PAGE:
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August 04, 2011

Maumee? Black Swamp? Six holes? One of the best ever

Posted at 3:08 PM by Gary Van Sickle | Categories: Top 100 Courses in the U.S. and World

MAUMEE, Ohio -- I hate to nitpick but there is clearly a course missing from every Top 100 Course list I've seen.

Naturally, I'm referring to the Maumee Sports Mall Par 3 Challenge Course located right next to the Ohio Turnpike in suburban Toledo.

Luckily, thanks to my network of inside connections, I was able to secure a tee time at the Maumee Sports Mall Par 3 Challenge Course on the Sunday morning of the U.S. Senior Open's final round. That, and the $6 greens fee, enabled me to be the only player on the course.

Sure, when most people think of Maumee, they think of its Great Black Swamp from the 1800s that served as a major deterrent to settlers heading West. The swamp was slowly drained during the latter half of the century, creating some good farmland before finally -- the ultimate achievement in landscaping -- producing this course.

The first obvious reason why it's a Top 100 Course is that it's next to a major expressway. No offense to the Indiana Toll Road but the Ohio Turnpike is a clearly one of America's Big Four Pikes.

Second, the Par 3 Challenge Course has only six holes. For ages, courses have been bound to the silly and perhaps outdated tradition of 18 holes, or even nine holes. Six is a far better number. If you really need 18, just go around three times. Or play three balls per hole. It still adds up to 18. It's almost spooky how that works.

Third, having shrewdly finagled my way to the first tee, I faced a monstrous 69-yard hole back into a devilish Ohio breeze. I played two balls, opting for a less traditional 12-hole score. Again, points for originality.

The greens were tremendous. As in tremendously bad. As in so tremendously bad they were fantastic. They walked the fine line between super-slow and unputtably slow. "They were slow," I said at the time. (I've always wanted to quote myself.)

They were beyond slow. They were hairy. It appears that the pin positions are permanent so if you pace it off and draw up your own pin sheets, they'll be good forever! I didn't see any old cup marks on the greens, although they might've been difficult to spot through the spongy thatch. However, based on how badly overgrown the lips of the cups were, I'd say they're permanent. More bonus points here for letting nature take its course rather than doing some artificial trimming around the cup to keep a fine edge. These cups were as ragged as Randy Quaid and proud of it.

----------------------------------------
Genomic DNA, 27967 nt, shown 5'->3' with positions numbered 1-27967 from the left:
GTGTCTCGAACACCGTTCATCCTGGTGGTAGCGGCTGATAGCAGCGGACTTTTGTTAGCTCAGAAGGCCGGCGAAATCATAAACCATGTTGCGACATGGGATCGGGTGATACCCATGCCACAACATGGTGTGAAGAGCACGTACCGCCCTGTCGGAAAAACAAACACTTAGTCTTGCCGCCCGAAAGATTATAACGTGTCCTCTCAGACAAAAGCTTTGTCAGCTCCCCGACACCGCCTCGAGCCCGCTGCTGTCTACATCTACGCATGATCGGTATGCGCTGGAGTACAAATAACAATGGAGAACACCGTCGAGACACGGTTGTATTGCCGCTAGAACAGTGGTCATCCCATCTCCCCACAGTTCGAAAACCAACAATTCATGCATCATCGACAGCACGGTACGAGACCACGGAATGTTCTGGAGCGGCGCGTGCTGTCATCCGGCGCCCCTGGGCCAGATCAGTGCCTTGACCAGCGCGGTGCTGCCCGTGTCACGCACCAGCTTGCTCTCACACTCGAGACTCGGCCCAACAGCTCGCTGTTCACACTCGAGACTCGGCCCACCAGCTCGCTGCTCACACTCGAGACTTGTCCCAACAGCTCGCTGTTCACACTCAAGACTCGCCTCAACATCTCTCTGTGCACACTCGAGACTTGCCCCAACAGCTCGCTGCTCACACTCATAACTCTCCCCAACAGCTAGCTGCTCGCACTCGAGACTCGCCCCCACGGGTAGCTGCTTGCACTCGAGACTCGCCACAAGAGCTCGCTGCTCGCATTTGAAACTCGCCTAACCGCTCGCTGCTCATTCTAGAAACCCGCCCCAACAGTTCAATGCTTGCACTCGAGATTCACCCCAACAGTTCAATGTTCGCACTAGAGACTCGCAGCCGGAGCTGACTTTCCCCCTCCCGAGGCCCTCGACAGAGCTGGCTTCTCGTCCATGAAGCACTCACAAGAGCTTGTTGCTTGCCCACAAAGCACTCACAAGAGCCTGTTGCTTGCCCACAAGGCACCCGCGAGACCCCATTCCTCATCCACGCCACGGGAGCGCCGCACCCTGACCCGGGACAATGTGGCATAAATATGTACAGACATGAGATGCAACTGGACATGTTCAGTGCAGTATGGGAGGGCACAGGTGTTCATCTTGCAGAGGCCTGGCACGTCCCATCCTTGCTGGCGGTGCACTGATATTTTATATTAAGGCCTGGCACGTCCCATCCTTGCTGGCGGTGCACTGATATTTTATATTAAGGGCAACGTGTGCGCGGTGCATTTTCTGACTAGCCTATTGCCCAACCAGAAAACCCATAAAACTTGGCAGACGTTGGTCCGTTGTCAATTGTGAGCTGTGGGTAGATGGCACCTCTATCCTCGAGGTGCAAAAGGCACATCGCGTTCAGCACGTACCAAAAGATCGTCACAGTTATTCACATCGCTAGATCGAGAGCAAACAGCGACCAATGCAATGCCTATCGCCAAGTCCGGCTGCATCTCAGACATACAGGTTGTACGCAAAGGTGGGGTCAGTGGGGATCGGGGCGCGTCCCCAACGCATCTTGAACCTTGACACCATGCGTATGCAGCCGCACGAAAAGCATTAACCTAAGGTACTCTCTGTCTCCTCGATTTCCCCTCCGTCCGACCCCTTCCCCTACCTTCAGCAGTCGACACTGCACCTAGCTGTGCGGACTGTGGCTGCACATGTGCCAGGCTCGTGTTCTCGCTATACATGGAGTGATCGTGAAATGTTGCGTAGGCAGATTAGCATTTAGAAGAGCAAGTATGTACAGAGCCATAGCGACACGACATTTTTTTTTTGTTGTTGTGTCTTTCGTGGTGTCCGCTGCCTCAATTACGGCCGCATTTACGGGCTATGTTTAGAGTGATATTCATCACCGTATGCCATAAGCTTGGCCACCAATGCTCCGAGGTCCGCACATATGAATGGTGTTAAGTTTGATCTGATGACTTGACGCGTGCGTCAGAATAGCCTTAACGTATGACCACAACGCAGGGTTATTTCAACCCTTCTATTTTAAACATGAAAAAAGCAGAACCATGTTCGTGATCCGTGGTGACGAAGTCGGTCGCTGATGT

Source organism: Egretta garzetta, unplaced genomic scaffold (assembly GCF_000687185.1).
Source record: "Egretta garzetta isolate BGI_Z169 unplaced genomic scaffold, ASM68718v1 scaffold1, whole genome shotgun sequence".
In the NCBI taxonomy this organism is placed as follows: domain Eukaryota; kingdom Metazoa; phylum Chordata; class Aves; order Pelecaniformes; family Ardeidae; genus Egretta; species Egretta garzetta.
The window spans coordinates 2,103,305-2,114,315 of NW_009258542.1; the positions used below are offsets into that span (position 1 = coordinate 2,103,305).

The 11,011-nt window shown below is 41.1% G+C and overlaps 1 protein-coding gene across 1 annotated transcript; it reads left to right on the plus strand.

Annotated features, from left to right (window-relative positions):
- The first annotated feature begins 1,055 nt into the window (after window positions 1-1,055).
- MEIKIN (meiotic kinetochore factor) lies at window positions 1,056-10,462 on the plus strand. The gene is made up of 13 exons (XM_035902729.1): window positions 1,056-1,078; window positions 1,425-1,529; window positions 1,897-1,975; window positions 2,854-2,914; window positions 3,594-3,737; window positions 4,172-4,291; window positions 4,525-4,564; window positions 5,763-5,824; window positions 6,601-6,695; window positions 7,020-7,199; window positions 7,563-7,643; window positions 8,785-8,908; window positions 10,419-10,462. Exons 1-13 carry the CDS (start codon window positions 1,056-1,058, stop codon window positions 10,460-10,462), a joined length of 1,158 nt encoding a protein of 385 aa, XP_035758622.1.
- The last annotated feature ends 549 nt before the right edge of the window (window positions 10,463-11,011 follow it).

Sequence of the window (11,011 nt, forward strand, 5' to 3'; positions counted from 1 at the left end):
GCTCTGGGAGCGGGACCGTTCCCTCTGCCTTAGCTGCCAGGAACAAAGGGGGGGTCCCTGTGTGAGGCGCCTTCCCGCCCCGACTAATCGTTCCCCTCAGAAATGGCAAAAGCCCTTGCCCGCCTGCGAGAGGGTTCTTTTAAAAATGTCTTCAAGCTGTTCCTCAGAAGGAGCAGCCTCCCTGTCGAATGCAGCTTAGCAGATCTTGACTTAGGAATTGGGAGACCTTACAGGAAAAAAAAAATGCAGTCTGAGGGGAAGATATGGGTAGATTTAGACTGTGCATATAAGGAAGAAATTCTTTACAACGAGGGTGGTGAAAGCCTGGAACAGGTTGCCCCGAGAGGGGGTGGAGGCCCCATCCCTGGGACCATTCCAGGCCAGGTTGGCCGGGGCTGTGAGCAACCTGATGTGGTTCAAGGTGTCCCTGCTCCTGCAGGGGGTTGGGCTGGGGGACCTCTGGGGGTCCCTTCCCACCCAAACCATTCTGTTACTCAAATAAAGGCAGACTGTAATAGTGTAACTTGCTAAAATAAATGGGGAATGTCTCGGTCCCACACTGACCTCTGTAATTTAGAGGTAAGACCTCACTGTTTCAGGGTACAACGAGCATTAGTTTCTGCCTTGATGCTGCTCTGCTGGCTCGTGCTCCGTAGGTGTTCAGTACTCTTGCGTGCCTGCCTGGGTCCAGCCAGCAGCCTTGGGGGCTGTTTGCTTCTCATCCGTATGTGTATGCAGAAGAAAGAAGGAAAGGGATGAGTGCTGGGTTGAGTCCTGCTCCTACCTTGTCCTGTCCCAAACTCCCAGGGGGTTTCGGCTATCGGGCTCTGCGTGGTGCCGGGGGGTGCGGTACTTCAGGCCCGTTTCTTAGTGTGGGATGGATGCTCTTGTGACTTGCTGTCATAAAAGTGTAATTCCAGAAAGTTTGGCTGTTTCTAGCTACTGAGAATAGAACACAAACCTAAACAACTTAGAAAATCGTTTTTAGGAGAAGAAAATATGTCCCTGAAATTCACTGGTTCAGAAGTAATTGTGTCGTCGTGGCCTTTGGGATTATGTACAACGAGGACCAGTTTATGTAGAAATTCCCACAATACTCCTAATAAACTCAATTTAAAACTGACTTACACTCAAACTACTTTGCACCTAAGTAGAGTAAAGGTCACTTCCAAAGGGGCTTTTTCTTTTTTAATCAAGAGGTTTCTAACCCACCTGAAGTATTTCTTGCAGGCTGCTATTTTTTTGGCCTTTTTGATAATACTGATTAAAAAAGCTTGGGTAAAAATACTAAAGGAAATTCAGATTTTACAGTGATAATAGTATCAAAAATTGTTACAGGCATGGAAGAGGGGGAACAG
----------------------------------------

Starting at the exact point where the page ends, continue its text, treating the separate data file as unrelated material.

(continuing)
But unputtable? Hardly, sir. On my second ball, I made a nice shoulder turn, a good knee flex and a nice follow through and holed a 15-footer for birdie. Yes, I agree with you, it was brilliant.

That is only the half of it. The Maumee Sports Mall Par 3 Challenge Course lives up to its name -- Challenge! Not only did that magnificent birdie putt navigate what was a reasonable facsimile of how I imagine Sherwood Forest must have looked, I had to stroke it between the ant hills. Ant hills, you say? Yes. Brilliant!

This is the final reason why The Challenge at Black Swamp (my suggested new name, which is considerably sexier and could possibly lead to a 50-cent price hike) is Top-100 caliber. When you combine green speeds that I'd estimate at 2.1 on the Stimpmeter with all-natural hazards created by hard-working insects, you've got a unique challenge.

I'm guessing that to maintain the greens in this way requires a lot of work. Most courses would carelessly mow the greens on a daily basis, or perhaps every other day. I haven't studied ant behavior, so I can't say with any authority how long it takes a fleet of ants to construct an anthill that's a quarter-inch high, but I'll estimate that it's got to be five days to a week.

That's got to throw a real wrench into the Maumee Sports Mall maintenance schedule. The superintendent (I'm using that term loosely here) must have to be careful not to mow too often and thus destroy the most ingenious design hazards I've encountered since I ran into Pete Dye's Volcanic Zits (well, that's what they look like) at his spectacular resort course in French Lick, Ind.

Rather than bore you with the details of the rest of my round -- the longest hole was an intimidating 111 yards, which forced me to carry two sand wedges and a putter -- I'll simply wait until my proposed reality show based on this round comes out.

Suffice it to say that I fired a sizzling 33 (probably the two-ball course record but I didn't check in the shop) while overcoming a parade of ants reminiscent of the award-winning 1954 movie Them! I'm sure you're all familiar with this classic, so no need for me to rehash the plot. "Giant ants" says it all.

Great course, great location, great conditions, great price. Plus, the history of Maumee's Great Black Swamp lurking in every direction.

In conclusion, I urge the national course-raters to correct their oversight and include The Challenge at Black Swamp in next Top 100 rankings. Let's fight injustice.

After this memorable and possibly historic round, I stepped into an adjacent warehouse building at the Maumee Sports Mall and watched a few minutes of a girls' summer indoor soccer game.

What's that? You're right. The Maumee Sports Mall probably is the greatest place on Earth.

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